[8 June 2004]
Tim Reid is an Australian singer-songwriter making a bit of a name for himself in his native land. After recording various songs for the Australian Broadcasting Corporation, Reid eventually caught the attention of Popboomerang Records, a native label that offers some of the sweetest pop Down Under, or up over for that matter. The album, which features members of various groups not well known on North American shores (Icecream Hands, Art of Fighting), instantly recalls Neil Finn or the Finn Brothers on the soft, acoustic guitar driven “Two Left Feet”. His vocals just above a whisper but as smooth as you couldn’t even come close to imagining, Reid mix just a bit of his Beatles influence within his own strengths. The almost ethereal harmonies in the distance give it a spacey, Byrds-like flavor as well.
People like Danny Wilde and the Rembrandts or Michael Penn are also fair comparisons on “We All Need”, which has a hint of piano and a vast, wide-open Americana style to it. The ease he brings to each song is quite pleasing, as if he just conjured the tune up on a whim and it happened to work. What is also noticeable is how little of a lilt or accent Reid possesses, just one ambling soft pop nugget after another. One lovable hook appears on “Love with You”, a self-explanatory title that has a great hook as Reid mentions Edgar Allan Poe. The handclap also gives it a nice touch without resorting to the party-time, feel-good, sing-along rut some numbers devolve into. The title track keeps the album moving along with accordions and a dreamy, highbrow pop niche. “And now it’s been done the surreptitious one saves the day / A cameo in blue with lines better than you turns the stage lights off”, he sings while strumming his guitar.
Reid excels at the sort of tunes that are perfect for summer sunsets or walks in the park, especially on the adorable “Air with Words”, a number performed on piano that recalls the late Elliott Smith and his pragmatic lullabies and touches on “dizzying heights forging a future on false sentiments”. Thus far, Reid doesn’t go for a large, lush orchestral setting to get his songs across, but he comes close during the song’s middle section and conclusion. He chooses to elongate the track however as it ventures just over the five-minute mark. “Home Movies” is softer and even more delicate than the last track, a combination of guitar, piano, and Reid gliding over both by the skin of his teeth. It sounds fuller for the first time, bordering on radio-friendly pop. Not to say these others aren’t radio-friendly, but there is more of a hook to this slow-building, saxophone-tinged ditty.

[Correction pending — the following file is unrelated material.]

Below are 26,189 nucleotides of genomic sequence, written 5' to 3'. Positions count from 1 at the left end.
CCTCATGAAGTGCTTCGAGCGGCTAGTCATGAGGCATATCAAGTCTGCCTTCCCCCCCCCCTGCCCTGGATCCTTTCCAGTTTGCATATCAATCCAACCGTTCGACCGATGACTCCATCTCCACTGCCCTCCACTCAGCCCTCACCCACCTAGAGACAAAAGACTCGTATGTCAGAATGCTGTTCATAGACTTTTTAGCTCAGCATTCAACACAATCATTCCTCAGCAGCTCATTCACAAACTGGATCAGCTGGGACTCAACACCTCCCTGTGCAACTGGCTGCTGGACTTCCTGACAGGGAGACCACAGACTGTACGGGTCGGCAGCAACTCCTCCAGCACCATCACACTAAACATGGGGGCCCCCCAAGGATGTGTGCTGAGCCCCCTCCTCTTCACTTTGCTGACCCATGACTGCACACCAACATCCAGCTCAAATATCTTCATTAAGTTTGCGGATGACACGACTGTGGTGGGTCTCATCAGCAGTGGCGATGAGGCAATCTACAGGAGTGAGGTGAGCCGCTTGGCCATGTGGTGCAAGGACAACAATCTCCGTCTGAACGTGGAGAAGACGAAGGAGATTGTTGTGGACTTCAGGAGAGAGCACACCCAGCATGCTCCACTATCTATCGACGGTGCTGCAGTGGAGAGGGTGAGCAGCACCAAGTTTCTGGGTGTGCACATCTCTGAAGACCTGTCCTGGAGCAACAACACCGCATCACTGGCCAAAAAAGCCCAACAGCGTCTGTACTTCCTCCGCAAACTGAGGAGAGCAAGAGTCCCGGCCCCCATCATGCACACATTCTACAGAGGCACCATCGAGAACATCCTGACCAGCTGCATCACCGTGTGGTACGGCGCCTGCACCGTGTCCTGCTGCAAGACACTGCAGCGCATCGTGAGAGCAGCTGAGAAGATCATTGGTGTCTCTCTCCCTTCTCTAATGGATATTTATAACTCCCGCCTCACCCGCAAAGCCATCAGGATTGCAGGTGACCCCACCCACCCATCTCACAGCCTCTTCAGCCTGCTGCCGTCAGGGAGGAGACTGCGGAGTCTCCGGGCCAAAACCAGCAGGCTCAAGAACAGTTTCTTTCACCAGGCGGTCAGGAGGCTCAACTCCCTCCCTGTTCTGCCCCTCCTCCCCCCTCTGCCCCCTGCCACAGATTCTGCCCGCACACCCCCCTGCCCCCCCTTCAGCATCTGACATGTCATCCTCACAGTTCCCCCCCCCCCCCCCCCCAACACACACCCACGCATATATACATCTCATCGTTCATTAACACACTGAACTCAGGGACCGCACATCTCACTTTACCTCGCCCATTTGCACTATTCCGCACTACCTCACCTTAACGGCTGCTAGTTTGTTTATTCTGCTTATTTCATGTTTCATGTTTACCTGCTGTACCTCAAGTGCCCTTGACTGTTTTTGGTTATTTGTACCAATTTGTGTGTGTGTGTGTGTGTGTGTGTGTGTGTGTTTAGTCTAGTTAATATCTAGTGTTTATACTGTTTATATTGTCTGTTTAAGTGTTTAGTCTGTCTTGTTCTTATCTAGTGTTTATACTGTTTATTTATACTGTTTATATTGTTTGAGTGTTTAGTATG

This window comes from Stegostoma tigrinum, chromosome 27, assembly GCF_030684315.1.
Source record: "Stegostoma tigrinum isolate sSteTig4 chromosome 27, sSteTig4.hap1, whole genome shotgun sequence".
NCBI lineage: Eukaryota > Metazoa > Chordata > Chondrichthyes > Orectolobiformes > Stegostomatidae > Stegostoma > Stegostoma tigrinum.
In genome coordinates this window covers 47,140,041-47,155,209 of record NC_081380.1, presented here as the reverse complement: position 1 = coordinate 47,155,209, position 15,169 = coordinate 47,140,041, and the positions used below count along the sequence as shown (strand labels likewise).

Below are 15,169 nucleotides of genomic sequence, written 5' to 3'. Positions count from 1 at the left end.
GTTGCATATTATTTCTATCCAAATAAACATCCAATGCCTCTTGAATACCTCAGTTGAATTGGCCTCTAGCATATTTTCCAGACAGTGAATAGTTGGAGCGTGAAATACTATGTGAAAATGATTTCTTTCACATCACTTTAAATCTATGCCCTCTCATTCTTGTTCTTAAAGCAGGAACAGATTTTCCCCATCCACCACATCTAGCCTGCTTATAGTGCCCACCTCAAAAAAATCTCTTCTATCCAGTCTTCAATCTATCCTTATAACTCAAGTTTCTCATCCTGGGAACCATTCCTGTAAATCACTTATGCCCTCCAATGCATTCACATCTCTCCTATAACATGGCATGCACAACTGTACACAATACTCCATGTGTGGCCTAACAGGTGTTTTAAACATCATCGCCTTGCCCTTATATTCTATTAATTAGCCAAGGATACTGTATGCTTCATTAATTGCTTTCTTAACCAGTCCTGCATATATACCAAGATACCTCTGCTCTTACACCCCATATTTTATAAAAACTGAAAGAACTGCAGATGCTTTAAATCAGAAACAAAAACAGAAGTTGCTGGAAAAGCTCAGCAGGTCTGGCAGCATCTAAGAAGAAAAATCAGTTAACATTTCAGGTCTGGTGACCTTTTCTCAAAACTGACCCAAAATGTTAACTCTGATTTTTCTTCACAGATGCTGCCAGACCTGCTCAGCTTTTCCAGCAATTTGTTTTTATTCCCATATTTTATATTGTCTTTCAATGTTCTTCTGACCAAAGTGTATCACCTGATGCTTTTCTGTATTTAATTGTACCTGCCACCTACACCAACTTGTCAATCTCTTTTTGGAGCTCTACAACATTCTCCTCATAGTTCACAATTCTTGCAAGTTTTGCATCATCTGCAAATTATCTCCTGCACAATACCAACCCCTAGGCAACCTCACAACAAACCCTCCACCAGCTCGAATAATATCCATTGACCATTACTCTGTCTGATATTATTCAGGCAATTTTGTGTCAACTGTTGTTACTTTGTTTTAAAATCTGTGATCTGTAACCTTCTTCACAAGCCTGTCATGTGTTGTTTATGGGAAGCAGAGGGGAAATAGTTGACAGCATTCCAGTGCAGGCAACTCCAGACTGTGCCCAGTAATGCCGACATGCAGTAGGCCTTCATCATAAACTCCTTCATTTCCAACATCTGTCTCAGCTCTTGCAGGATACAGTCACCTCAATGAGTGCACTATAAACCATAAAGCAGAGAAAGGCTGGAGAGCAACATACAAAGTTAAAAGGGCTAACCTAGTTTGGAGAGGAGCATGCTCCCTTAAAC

Reid probably gets sick to death of the comparisons to Finn and his style, but listening thus far, it’s extremely difficult to think of anyone that comes even remotely close. This is exemplified on the lovely, mid-tempo “World That’s Made for Two”, a tune that sounds a bit like “She Will Have Her Way” from Finn’s Try Whistling This. It’s also the first instance where Reid rocks out a bit further than usual, with better than expected results. To sound like him and to perfect the same mould of songwriting are two different things, but Reid is able to dole out just as many memorable, witty pop narratives as anyone out there on the market today. The lithe “He’s Counting Days” brings things back to what he considers normal, showing his strengths as a kindergarten-like guitar chord is repeated. Vocally, he nails it, but there isn’t that much here that he hasn’t done earlier.
The last couple of songs, including “Lily”, are just as lush and precious as anything else here. Why this man hasn’t become more recognized is baffling, but hopefully he won’t quit anytime soon.
Published at: http://www.popmatters.com/pm/review/reidtim-anygivenday/